## N6THN’s novel balun – flux leakage

N6THN’s novel balun presented measurement of the Insertion VSWR of the subject balun, and N6THN’s novel balun – an explanation gave explanation that included mention of flux leakage as a contributor to the quite high inductance per unit length of the transmission line formed by the two windings.

A correspondent suggested that with a ferrite core, flux leakage is insignificant. This article calculates the coupled coils scenario.

## The balun as described

Above is the ‘schematic’ of the balun. Note the entire path from rig to dipole. Continue reading N6THN’s novel balun – flux leakage

## N6THN’s novel balun – an explanation

N6THN’s novel balun presented measurement of the Insertion VSWR of the subject balun, this article presents an explanation of why it is so poor.

## The balun as described

Above is the ‘schematic’ of the balun. Note the entire path from rig to dipole. Continue reading N6THN’s novel balun – an explanation

## N6THN’s novel balun

One sees lots of articles and videos on how to make a current balun suited to a low VSWR antenna. This one was recommended in an online discussion on QRZ.com. N6THN might not have invented this balun, but he made a video of it.

In this case, it is described in the referenced video as part of a half wave dipole antenna where you might expect the minimum feed point VSWR to be less than 2.

Apologies for the images, some are taken from the video and they are not good… but bear with me.

## The balun as described

Above is the ‘schematic’ of the balun.Note the entire path from rig to dipole. Continue reading N6THN’s novel balun

## Comment on KN5L on balun CMRR – series through impedance fixture

In recent articles, I flagged that on some of John’s VNWA plots he showed flawed impedance calculations using VNWA’s t2s inbuilt function.

The function t2s is documented in the VNWA help.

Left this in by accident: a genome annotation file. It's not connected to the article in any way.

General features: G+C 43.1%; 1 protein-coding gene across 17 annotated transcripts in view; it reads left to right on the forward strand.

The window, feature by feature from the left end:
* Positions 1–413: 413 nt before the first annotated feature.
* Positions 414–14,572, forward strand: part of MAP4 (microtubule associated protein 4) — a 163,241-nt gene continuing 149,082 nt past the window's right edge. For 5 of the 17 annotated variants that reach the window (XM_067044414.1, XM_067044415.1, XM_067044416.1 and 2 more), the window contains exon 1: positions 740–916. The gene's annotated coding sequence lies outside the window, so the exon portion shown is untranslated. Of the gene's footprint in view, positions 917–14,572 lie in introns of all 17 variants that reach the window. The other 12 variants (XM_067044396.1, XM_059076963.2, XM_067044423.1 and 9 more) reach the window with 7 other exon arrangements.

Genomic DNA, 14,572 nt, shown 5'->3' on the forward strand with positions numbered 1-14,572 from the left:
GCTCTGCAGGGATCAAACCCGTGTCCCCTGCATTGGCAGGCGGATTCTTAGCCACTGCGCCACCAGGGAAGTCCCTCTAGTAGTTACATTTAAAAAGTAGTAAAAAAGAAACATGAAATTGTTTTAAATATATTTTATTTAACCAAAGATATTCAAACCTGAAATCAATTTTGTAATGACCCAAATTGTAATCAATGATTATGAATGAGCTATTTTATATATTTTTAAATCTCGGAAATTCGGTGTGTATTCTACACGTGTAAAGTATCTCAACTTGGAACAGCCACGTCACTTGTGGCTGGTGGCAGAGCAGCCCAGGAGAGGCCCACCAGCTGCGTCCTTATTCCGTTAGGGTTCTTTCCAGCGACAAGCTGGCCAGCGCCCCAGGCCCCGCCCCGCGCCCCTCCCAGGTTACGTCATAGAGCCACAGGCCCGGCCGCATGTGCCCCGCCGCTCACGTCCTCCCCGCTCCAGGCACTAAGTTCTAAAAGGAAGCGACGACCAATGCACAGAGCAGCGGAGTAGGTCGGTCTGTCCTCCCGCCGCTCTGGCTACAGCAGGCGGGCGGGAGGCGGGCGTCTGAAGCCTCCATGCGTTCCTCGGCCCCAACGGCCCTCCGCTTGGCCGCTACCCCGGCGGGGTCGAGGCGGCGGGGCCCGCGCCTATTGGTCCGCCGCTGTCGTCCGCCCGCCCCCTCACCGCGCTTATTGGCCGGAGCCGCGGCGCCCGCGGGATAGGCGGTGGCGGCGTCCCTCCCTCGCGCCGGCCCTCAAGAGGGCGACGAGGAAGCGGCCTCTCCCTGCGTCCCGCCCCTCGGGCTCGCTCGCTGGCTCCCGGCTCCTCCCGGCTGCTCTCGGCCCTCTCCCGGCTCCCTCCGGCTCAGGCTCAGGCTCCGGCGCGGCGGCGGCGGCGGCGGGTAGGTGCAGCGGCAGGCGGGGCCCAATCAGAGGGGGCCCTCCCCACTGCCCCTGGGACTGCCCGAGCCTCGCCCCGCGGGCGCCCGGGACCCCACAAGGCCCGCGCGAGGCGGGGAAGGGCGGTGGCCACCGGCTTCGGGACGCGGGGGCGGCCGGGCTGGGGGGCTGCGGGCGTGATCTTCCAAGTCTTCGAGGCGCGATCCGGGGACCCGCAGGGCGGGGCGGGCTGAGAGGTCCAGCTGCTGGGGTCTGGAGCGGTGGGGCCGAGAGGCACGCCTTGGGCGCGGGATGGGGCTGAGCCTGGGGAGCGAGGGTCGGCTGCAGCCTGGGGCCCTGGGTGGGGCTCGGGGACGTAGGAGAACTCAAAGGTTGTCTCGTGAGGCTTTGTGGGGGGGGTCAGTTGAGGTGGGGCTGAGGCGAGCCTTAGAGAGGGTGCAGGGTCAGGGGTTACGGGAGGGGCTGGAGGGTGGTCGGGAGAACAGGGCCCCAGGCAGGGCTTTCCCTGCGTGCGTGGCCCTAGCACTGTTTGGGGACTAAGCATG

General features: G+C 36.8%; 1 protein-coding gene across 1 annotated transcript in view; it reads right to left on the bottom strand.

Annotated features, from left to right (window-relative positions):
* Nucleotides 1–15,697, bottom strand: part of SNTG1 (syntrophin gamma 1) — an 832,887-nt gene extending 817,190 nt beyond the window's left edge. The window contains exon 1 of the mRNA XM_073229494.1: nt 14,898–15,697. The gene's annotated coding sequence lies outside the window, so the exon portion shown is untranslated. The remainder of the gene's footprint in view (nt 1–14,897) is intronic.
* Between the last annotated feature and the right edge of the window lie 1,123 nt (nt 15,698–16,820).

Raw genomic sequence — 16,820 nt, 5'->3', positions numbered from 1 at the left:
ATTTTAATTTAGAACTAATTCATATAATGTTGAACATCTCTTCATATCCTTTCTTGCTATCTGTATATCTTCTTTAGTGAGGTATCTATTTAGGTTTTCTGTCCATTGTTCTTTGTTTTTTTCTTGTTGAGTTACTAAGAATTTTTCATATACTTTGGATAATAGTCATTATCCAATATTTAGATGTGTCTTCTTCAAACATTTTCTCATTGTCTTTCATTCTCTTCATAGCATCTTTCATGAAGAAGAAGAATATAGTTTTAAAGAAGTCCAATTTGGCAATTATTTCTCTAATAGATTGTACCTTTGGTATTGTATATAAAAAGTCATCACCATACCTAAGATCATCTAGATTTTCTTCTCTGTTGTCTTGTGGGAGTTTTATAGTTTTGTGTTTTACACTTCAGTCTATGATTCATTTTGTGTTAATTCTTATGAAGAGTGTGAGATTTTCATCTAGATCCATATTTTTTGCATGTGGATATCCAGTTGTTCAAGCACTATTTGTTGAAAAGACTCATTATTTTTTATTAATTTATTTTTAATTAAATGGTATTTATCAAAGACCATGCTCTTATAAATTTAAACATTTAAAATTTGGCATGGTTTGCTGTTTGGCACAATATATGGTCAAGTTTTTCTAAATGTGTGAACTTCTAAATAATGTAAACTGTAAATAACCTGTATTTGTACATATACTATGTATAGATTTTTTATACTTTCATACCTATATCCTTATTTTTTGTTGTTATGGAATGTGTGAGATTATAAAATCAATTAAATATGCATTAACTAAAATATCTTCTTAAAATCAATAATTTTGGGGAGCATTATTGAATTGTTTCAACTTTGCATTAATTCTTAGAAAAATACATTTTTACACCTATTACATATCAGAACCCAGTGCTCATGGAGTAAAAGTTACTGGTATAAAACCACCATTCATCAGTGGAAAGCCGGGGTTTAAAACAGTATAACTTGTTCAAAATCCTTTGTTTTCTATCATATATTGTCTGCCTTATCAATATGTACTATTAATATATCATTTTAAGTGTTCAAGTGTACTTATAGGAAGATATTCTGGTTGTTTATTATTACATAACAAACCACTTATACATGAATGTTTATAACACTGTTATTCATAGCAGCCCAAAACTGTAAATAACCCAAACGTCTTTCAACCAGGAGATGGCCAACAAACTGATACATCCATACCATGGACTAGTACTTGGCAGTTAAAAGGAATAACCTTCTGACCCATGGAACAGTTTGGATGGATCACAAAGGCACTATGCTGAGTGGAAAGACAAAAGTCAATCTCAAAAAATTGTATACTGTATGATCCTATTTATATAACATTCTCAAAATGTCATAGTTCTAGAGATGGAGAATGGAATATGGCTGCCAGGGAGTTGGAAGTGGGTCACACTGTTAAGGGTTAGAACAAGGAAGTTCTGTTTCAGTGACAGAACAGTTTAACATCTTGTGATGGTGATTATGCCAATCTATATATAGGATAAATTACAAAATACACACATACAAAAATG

t2s is a VNWA built in function intended to solve the so-called s21 series through fixture for impedance measurement of two terminal Zx connected between Port 1 and Port 2.

None of John’s test fixtures were equivalent to the circuit above required for valid t2s transformation. Continue reading Comment on KN5L on balun CMRR – series through impedance fixture

## Comment on KN5L on balun CMRR – two wire line example

The article Comment on KN5L on balun CMRR dealt with model and measurement of John’s coaxial choke in fixture, dealt with first because it is a simpler model. This article builds on that and models the balun wound with a pair of wires.

Above is the subject balun in fixture.

John’s schematic shows the balun as coupled coils, but that does not capture the transmission line transformation that occurs in the actual device. Again the test fixture is used without explanation. Continue reading Comment on KN5L on balun CMRR – two wire line example

## Comment on KN5L on balun CMRR – coax example

One of the ham fashions of proposed solutions to characterising a balun is to find the Common Mode Rejection Ratio (a term carried over from other applications, eg voltage driven operational amplifiers).

(Anaren 2005) explains a method of finding balun CMRR. Anaren gives a definition of CMRR:

Common Mode Rejection Ratio is defined and the ratio between the differential mode insertion loss/gain versus the common mode signal loss or gain.

Note that in a passive system, CMRR in dB will usually be positive, and the larger the better.